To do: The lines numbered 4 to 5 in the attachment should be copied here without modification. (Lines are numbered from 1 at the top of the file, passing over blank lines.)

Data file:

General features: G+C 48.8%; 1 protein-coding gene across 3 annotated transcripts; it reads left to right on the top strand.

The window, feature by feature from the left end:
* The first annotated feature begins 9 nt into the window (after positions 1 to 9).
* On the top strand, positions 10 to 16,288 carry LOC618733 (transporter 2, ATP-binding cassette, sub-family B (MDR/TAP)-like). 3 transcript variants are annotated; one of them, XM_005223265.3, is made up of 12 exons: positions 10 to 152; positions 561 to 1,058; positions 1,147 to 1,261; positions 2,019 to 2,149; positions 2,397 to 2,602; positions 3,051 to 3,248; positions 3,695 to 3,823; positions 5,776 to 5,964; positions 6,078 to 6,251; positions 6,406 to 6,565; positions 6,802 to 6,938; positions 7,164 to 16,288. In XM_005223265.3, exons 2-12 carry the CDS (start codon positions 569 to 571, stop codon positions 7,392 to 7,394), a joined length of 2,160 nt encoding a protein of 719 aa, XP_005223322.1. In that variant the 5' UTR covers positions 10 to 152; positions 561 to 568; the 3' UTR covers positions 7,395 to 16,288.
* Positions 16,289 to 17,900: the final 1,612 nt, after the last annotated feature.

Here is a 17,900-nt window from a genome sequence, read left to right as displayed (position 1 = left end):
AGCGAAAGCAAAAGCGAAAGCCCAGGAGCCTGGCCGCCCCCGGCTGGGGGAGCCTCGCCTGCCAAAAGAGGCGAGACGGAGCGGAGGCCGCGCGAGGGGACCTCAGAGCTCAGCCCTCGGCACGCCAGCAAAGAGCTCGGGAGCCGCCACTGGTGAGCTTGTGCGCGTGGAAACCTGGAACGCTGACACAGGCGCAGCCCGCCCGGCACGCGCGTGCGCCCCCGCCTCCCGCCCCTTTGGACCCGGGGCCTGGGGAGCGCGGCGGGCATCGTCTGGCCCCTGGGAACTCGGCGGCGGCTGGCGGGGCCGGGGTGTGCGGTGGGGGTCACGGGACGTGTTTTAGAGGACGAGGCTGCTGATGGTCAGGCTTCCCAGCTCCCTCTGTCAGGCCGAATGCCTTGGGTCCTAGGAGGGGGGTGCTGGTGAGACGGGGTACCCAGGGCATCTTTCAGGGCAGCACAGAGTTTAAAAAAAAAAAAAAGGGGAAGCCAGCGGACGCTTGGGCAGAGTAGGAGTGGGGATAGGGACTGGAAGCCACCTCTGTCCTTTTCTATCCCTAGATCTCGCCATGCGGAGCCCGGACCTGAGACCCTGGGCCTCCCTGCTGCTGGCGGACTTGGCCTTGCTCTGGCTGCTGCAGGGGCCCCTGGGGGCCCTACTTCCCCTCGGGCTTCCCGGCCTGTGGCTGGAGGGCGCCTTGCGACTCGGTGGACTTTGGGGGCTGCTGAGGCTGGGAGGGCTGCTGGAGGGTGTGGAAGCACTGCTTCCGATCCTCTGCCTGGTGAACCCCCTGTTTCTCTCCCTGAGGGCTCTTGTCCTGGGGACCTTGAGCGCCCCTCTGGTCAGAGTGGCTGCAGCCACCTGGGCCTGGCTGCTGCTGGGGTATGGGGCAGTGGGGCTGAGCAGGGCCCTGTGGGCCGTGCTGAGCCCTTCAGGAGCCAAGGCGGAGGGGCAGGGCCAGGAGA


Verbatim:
* On the top strand, positions 10 to 16,288 carry LOC618733 (transporter 2, ATP-binding cassette, sub-family B (MDR/TAP)-like). 3 transcript variants are annotated; one of them, XM_005223265.3, is made up of 12 exons: positions 10 to 152; positions 561 to 1,058; positions 1,147 to 1,261; positions 2,019 to 2,149; positions 2,397 to 2,602; positions 3,051 to 3,248; positions 3,695 to 3,823; positions 5,776 to 5,964; positions 6,078 to 6,251; positions 6,406 to 6,565; positions 6,802 to 6,938; positions 7,164 to 16,288. In XM_005223265.3, exons 2-12 carry the CDS (start codon positions 569 to 571, stop codon positions 7,392 to 7,394), a joined length of 2,160 nt encoding a protein of 719 aa, XP_005223322.1. In that variant the 5' UTR covers positions 10 to 152; positions 561 to 568; the 3' UTR covers positions 7,395 to 16,288.
* Positions 16,289 to 17,900: the final 1,612 nt, after the last annotated feature.